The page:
Pig Piglets
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‘We Are Web Journalists’

Three days ago I laughed hysterically at Nate Dern’s Funny or Die post “The First Rule Of Web Journalism Is You Don’t Fact Check Web Journalism“. This poke-in-the-gut missive is so close to the truth, I almost couldn’t chuckle. The second rule is the same as the first, by the way.

Snippet:  “The eighth rule of web journalism is that if it’s too good to be true, you have to post it. The story goes up. It goes viral. It’s revealed to be fake. The apology goes up. The apology goes viral. You forget about it in a day and we’ll do it again in a week”. Funny because it’s true! [Read more]

Rolling Stone 1223 Cover
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Defending Rolling Stone

I subscribe to five magazines: Entertainment Weekly and Vanity Fair (print and digital) and Economist, New Yorker, and Rolling Stone (digital only). EW is cheap (as little as $10 a year), while the business weekly offers news analysis I mostly trust. New Yorker is for culture and the occasionally exceptional long-form feature. The other two deliver some of the best investigative journalism available anywhere. Today, I defend one of them, but also criticize its archaic news reporting methods.

Over the past few weeks, Washington Post leads blasting criticism against RS for story “A Rape on Campus: A Brutal Assault and Struggle for Justice at UVA“, which appears in issue 1223, Dec. 4, 2014. Online the dateline is November 19. The furor over the investigative report’s credibility is, ironically given the headline, a rape on Rolling Stone‘s credibility—and makes me just want to puke for the outrageous, holier-than-thou repudiation that should be pointed elsewhere. Mountains of irresponsibly-reported online news stories overshadow the amount of trustworthy content, yet the Post and other media outlets choose to gang-bang a magazine with standards for accuracy and accountability but also advocacy. The misdirected, and sometimes self-serving, attacks are shameful for their shamelessness.[Read more]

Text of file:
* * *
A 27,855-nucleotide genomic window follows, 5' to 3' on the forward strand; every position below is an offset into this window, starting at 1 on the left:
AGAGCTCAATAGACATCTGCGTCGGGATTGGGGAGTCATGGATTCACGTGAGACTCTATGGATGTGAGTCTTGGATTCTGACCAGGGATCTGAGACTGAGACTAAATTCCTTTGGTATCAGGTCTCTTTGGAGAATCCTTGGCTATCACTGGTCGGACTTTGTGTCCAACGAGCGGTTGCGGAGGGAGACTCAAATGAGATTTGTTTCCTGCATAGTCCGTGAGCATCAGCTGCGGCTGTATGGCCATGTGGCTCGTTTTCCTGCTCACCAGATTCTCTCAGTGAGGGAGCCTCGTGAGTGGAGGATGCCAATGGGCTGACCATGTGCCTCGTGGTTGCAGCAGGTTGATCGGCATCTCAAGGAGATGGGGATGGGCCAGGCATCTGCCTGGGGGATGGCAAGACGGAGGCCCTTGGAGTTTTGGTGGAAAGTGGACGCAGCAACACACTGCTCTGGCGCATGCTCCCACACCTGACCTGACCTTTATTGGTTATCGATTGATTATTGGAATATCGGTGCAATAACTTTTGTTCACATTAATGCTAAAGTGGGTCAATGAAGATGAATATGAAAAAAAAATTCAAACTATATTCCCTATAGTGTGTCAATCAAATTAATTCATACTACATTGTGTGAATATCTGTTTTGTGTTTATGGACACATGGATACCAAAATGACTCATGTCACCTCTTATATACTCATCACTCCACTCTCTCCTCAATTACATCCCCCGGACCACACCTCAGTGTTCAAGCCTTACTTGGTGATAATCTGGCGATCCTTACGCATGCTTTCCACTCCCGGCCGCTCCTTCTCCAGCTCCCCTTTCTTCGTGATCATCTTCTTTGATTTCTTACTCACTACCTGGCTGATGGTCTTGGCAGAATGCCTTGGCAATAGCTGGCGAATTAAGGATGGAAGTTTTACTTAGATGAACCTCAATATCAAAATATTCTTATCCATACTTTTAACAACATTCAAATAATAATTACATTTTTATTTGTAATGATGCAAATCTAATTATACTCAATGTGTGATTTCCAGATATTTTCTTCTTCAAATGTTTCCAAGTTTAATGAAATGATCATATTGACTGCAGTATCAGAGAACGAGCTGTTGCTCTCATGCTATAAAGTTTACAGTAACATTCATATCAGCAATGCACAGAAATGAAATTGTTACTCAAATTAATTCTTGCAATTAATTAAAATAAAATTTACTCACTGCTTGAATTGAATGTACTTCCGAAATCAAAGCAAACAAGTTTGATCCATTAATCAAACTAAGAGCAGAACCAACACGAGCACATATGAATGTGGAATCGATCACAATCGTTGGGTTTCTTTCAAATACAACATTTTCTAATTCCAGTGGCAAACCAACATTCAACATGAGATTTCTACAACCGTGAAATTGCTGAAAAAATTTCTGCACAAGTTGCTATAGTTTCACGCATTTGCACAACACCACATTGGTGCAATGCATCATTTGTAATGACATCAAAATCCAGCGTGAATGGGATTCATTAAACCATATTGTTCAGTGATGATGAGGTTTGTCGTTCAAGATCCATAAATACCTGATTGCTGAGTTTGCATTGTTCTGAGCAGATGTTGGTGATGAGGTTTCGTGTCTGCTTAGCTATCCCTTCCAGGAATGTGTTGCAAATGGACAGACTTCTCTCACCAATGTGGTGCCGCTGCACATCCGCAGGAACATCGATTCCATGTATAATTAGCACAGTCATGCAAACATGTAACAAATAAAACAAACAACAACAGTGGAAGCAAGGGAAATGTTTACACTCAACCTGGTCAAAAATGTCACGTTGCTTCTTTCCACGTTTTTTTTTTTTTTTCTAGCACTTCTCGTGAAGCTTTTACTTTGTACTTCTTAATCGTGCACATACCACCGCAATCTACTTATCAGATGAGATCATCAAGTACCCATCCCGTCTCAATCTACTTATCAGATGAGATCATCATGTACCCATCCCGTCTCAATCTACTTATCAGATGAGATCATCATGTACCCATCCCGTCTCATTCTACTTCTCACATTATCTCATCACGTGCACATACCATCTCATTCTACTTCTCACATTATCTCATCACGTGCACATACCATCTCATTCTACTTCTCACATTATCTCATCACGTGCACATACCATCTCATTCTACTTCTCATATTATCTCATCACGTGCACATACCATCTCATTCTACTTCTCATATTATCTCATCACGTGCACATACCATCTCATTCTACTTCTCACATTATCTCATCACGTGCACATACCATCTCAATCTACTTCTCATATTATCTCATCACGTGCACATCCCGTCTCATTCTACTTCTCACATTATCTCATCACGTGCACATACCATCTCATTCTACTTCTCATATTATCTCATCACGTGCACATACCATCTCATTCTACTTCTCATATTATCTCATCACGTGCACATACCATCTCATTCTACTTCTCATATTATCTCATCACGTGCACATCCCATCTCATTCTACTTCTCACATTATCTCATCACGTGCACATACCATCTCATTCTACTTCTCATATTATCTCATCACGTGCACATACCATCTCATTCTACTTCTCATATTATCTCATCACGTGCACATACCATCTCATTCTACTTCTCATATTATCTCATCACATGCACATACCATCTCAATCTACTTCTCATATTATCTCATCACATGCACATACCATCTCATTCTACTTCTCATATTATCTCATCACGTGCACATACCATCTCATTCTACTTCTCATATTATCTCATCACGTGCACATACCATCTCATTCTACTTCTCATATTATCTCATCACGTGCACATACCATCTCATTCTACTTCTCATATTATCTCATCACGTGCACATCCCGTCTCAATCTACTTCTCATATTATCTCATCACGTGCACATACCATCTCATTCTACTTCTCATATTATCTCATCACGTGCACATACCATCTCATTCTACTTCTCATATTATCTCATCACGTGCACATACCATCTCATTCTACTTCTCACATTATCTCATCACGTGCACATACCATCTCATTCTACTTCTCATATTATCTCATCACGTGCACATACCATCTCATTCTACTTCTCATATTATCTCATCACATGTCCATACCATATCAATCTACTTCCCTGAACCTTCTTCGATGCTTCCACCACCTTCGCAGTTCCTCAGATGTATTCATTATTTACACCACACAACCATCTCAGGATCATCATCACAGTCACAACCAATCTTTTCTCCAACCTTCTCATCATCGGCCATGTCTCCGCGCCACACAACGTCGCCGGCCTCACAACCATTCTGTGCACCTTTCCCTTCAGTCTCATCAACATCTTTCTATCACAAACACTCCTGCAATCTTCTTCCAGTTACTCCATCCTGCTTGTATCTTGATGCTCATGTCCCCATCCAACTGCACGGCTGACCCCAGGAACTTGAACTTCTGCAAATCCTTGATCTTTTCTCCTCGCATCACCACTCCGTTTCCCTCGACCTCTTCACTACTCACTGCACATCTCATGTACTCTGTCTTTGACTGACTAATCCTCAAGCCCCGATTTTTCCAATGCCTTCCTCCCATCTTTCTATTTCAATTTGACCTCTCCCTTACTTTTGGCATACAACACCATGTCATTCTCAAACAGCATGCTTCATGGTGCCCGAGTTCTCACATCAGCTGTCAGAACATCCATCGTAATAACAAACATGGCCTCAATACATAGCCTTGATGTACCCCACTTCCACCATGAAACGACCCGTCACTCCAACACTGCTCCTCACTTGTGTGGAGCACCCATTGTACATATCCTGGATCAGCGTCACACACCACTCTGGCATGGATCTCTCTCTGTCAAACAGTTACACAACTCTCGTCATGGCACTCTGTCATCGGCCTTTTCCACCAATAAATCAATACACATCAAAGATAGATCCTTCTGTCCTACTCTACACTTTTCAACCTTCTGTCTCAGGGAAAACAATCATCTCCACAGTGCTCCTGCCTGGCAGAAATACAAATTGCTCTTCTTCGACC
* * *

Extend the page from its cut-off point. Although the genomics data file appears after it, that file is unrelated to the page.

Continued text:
Art of Social Media Test Results
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The #ArtofSocial is What?

This morning, on Google+, successful self-promoter Guy Kawasaki posted about the #ArtofSocial quiz, which promotes his new book co-written with Peg Fitzpatrick  You can see from the screen grab my score, which isn’t as good as I expected. Dammit. (By the way, I didn’t take nearly 6 minutes to complete the quiz. I had a cat interruption midway through.)

Grumble. Grumble. Now I must buy another Guy Kawasaki book, with hopes this time there’s gold. I’ve yet to earn a living writing ebooks, even after reading APE: Author, Publisher, Entrepreneur—How to Publish a Book. Yeah, yeah, go ahead and blame the author—meaning me, not him. :-)[Read more]

Jerry Robinson
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Finding Flickr

Closing the storytelling loop from my thinking-out-loud writing, an update: I let my Flickr Pro account renew on December 6. That may surprise some people after I questioned the photo-sharing service’s trustworthiness for plans to resell Creative Commons Commercial images and  for recommending that anyone concerned should change the license (technically CC isn’t revocable when applied).

I seriously considered closing down my Flickr, and moving everything to my SmugMug or even to 500px. But something stung my ambitions. I still believe in Yahoo, and announcements yesterday and today—mobile developer conference and new opportunity for advertisers—demonstrate a company in upward motion. My oldest online identity is with Yahoo. Call me sentimental, even though my Yahoo mail account collects more spam than all the others combined by several times. That given I rarely use the address. [Read more]

Geico Commercial
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What Next? Price Negotiations at Walmart Checkout?

One Geico Insurance commercial claims that “auctioneers make bad grocery clerks“. Strange if bidding is soon the norm in big-brand retail, but one-on-one. Today, Amazon announced something surprising: “Make Me an Offer“, where buyers can negotiate prices with sellers. I do not jest. Seriously. As if Amazon prices aren’t insanely low enough.

The web retailing giant claims 150,000 items in the program, which isn’t about auctions, since all negotiations are solely between buyer and seller. From my quick review, Amazon chooses wisely. The majority of items I see are those where pricing could be, perhaps should be, considered more arbitrary, like artwork, memorabilia, and other collectibles. [Read more]